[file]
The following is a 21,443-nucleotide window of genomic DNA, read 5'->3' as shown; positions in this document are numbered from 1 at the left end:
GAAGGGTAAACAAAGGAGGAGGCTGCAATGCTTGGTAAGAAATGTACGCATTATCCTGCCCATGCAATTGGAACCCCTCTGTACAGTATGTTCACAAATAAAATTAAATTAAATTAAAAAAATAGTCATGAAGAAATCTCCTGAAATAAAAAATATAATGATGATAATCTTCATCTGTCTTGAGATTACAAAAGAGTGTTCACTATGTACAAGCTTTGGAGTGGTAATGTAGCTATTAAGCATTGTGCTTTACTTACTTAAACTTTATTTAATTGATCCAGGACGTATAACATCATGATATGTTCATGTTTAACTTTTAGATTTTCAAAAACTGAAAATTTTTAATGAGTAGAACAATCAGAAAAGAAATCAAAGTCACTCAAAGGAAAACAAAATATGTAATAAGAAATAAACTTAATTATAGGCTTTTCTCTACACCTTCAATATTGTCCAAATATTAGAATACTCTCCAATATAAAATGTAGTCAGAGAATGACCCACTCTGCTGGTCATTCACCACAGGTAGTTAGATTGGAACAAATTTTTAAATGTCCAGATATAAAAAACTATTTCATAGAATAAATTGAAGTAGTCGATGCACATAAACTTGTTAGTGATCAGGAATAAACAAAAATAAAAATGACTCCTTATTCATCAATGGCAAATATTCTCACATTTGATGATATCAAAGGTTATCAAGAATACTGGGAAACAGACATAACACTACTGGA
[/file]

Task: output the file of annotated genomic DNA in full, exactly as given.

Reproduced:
The following is a 21,443-nucleotide window of genomic DNA, read 5'->3' as shown; positions in this document are numbered from 1 at the left end:
GAAGGGTAAACAAAGGAGGAGGCTGCAATGCTTGGTAAGAAATGTACGCATTATCCTGCCCATGCAATTGGAACCCCTCTGTACAGTATGTTCACAAATAAAATTAAATTAAATTAAAAAAATAGTCATGAAGAAATCTCCTGAAATAAAAAATATAATGATGATAATCTTCATCTGTCTTGAGATTACAAAAGAGTGTTCACTATGTACAAGCTTTGGAGTGGTAATGTAGCTATTAAGCATTGTGCTTTACTTACTTAAACTTTATTTAATTGATCCAGGACGTATAACATCATGATATGTTCATGTTTAACTTTTAGATTTTCAAAAACTGAAAATTTTTAATGAGTAGAACAATCAGAAAAGAAATCAAAGTCACTCAAAGGAAAACAAAATATGTAATAAGAAATAAACTTAATTATAGGCTTTTCTCTACACCTTCAATATTGTCCAAATATTAGAATACTCTCCAATATAAAATGTAGTCAGAGAATGACCCACTCTGCTGGTCATTCACCACAGGTAGTTAGATTGGAACAAATTTTTAAATGTCCAGATATAAAAAACTATTTCATAGAATAAATTGAAGTAGTCGATGCACATAAACTTGTTAGTGATCAGGAATAAACAAAAATAAAAATGACTCCTTATTCATCAATGGCAAATATTCTCACATTTGATGATATCAAAGGTTATCAAGAATACTGGGAAACAGACATAACACTACTGGA